Local innovation platforms are used in several CGIAR Challenge Program for Water and Food-supported Basin Development Challenges – the Mekong, Volta and Nile as mechanisms to help bring about technological and institutional innovation in a more effective and participatory manner.
On 15 June, ILRI’s Beth Cullen, working on the Integrating technologies, policies and institutions project updated team members and other partners on progress so far with the local innovation platforms in the NBDC.
In her presentation, Beth covered several questions: Do these platforms bring much return against the time invested in them? How to facilitate them locally? How to ensure local and national platforms reinforce each other? How to balance the importance of a rich learning process with the necessity to demonstrate outcomes?
Among the challenges faced by the team:
- The local facilitation needs to be done well; is very time-consuming (especially as we are researchers who don’t usually have the needed skills).
- ‘We’ have been driving the agenda’s, our timescales, etc. How to match this with others’ agendas. Tension between moving at stakeholder pace versus ‘our’ timetables and the need to ‘see’ results.
- How do we incorporate existing knowledge from other (external) actors into local platforms?
- How do we meet all the expectations – local as well as in our own research teams – with limited resources?
- It is clear that process is as important as outcomes! But developing a good process doesn’t necessarily ensure impact…”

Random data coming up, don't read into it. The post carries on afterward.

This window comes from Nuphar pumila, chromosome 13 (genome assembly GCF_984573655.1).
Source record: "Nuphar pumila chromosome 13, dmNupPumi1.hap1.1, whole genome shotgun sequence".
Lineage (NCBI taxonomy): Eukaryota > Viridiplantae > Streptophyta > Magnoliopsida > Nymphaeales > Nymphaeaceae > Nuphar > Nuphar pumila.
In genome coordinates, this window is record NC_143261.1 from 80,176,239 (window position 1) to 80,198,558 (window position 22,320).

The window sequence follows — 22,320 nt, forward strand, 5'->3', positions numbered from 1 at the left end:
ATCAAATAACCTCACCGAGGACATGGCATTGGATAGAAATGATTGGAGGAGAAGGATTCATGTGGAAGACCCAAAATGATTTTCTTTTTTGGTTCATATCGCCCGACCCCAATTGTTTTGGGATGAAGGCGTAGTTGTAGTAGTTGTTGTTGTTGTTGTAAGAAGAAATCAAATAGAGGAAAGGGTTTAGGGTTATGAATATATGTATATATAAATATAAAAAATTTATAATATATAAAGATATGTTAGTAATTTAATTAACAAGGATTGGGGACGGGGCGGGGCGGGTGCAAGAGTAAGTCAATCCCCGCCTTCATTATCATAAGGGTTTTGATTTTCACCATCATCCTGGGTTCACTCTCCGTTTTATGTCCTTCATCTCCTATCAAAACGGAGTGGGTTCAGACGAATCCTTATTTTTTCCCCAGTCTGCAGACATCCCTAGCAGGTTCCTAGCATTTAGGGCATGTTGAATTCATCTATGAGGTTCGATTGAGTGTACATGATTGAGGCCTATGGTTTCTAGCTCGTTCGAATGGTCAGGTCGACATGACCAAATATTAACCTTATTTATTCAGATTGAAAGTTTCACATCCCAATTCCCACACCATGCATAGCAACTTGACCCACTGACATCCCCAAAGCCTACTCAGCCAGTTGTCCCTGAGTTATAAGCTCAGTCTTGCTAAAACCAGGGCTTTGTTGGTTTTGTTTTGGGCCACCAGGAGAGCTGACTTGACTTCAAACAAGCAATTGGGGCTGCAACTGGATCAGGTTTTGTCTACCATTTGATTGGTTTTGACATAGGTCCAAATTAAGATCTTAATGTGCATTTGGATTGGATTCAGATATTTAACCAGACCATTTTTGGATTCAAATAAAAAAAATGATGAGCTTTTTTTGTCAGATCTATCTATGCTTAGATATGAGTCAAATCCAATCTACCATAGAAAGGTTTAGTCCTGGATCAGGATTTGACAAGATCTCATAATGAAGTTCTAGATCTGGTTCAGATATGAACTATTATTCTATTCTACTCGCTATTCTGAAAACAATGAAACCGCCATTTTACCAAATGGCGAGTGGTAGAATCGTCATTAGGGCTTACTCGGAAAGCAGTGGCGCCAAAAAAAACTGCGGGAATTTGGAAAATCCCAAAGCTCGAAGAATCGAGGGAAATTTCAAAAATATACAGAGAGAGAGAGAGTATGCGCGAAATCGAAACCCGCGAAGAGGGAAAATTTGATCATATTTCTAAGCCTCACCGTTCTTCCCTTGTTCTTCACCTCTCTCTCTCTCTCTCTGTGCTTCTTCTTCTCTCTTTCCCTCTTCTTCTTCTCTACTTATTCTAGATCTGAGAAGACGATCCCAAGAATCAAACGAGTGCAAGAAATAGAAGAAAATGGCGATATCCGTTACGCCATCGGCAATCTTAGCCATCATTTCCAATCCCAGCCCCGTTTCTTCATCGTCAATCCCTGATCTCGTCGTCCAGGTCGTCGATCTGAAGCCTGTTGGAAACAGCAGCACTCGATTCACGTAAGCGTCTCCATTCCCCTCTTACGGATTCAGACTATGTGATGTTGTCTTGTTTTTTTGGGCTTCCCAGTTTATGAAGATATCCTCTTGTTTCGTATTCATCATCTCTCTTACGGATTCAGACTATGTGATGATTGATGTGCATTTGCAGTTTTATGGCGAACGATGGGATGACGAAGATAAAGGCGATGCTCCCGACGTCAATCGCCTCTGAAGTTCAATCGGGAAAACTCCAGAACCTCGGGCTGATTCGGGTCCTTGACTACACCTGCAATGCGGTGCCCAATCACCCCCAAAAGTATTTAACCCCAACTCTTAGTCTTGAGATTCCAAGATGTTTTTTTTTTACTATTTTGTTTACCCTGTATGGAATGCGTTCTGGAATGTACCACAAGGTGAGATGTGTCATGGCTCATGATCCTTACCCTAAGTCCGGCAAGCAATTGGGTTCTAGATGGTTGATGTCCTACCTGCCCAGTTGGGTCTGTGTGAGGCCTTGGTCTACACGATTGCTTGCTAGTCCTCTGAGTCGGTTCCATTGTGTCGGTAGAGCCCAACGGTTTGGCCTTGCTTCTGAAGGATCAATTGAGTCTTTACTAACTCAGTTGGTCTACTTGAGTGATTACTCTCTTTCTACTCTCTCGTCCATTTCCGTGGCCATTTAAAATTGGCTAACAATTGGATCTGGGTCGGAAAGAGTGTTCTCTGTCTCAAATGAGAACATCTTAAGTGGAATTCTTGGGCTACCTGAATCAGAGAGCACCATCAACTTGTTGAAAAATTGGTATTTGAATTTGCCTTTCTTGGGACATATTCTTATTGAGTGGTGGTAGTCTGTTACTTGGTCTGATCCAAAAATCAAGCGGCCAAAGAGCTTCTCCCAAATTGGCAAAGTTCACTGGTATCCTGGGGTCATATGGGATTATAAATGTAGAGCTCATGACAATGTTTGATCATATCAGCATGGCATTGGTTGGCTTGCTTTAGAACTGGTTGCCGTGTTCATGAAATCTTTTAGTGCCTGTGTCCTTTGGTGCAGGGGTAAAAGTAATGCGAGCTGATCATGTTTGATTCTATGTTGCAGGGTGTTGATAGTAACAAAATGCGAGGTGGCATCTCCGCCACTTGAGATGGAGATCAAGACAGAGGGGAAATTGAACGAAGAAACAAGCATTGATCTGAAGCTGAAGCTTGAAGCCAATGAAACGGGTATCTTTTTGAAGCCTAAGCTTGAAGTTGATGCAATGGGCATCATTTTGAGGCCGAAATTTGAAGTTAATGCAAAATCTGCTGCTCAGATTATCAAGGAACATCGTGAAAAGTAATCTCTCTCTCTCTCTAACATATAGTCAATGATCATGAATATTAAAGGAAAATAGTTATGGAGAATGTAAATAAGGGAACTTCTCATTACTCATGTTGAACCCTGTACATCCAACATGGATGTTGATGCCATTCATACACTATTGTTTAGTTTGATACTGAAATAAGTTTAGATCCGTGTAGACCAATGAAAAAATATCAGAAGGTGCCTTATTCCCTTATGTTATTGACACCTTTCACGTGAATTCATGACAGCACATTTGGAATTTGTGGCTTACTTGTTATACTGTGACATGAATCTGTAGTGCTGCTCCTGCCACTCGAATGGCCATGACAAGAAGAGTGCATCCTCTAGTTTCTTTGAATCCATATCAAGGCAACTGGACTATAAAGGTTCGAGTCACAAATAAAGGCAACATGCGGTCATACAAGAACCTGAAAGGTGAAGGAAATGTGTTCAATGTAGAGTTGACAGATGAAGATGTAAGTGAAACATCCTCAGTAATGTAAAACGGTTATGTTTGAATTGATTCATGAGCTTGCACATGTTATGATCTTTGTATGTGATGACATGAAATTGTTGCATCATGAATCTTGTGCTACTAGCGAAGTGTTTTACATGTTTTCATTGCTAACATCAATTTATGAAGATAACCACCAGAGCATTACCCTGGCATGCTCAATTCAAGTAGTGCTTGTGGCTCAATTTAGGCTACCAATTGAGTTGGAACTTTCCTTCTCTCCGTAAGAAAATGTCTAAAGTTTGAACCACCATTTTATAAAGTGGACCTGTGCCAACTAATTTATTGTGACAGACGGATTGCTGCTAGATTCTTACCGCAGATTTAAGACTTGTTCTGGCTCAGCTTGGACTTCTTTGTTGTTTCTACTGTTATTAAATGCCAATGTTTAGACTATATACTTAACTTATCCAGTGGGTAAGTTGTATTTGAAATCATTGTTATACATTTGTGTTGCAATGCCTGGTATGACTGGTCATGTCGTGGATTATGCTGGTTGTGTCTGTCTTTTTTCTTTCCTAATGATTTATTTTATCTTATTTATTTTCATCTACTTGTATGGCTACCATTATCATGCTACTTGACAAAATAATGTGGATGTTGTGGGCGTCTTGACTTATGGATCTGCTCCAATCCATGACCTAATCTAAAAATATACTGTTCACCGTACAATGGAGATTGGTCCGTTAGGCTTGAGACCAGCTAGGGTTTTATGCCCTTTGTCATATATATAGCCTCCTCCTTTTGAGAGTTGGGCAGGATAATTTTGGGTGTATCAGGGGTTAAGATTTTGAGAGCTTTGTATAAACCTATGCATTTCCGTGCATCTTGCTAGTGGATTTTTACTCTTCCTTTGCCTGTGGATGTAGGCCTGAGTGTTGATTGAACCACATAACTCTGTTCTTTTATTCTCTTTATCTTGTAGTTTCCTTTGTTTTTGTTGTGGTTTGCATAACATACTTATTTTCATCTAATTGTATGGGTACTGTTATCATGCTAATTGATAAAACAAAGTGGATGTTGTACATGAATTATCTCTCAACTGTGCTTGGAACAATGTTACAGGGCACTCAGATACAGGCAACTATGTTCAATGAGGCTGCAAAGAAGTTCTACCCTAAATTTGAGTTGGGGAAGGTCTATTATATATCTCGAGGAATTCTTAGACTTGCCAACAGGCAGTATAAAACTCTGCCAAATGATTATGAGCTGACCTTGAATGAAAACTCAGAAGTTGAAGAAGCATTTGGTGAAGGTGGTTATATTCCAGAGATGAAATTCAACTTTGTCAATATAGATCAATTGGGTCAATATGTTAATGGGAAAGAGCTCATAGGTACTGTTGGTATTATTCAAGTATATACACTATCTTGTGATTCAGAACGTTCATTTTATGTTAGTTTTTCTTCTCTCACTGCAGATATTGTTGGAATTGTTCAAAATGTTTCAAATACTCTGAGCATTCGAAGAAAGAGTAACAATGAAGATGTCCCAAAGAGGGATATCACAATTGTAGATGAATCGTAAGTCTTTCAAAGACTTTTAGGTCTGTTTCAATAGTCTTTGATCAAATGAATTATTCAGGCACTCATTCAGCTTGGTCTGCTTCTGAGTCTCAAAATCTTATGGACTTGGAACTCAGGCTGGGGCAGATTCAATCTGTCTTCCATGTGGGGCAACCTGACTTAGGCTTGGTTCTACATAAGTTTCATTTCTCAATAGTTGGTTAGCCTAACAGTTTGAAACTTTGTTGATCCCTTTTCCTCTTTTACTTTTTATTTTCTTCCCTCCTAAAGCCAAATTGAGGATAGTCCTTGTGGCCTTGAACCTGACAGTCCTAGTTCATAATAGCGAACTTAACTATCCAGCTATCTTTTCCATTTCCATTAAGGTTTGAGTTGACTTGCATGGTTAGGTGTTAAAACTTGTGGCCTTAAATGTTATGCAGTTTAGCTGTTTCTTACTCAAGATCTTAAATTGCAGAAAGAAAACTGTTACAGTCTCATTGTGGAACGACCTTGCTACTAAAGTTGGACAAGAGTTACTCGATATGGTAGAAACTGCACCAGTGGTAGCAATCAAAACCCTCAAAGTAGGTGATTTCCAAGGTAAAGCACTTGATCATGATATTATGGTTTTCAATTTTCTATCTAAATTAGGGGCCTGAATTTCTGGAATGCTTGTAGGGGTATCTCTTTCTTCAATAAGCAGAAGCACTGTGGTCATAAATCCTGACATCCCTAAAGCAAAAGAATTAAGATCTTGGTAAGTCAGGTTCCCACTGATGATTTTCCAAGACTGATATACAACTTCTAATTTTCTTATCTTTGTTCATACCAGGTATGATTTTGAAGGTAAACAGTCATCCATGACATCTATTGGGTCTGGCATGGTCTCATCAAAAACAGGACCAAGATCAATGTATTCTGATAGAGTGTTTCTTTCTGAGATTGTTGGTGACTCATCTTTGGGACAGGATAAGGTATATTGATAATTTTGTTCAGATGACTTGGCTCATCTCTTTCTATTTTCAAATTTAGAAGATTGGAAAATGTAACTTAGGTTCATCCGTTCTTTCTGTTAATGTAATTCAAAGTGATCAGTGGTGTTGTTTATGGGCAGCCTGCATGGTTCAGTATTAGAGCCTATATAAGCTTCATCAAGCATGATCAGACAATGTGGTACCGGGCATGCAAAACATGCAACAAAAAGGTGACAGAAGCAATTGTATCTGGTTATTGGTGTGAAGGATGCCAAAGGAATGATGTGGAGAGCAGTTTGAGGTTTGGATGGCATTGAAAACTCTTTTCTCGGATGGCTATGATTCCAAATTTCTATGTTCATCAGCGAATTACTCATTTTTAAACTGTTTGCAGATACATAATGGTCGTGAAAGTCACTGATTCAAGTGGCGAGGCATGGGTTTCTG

The presentation generated lively discussion … focusing on the different potential uses of platforms and the the danger that ‘platforming’ gets in the way of action. Some people wondered if there is a an effective alternative to all the meetings and processes involved … is it enough to just have someone who brings people together and brokers joint actions? The two key results/actions we need are: creating or catalyzing the linkages among people and ‘getting to action’ in which the people organize themselves.
In the end, nobody questioned the underlying value of such platforms, but the challenge remains how to make them truly useful in terms of their ultimate ‘end game’ – to deliver solutions that communities can benefit from.
In Ethiopia, these local platforms are complemented by a national land and water platform that, among other things, helps ensure effective links with policy-makers and financial partners. This platform already met in April and in December 2011 – a next meeting is planned in July 2012. These innovation platforms were also discussed in a dedicated session at the recent International Forum on Water and Food.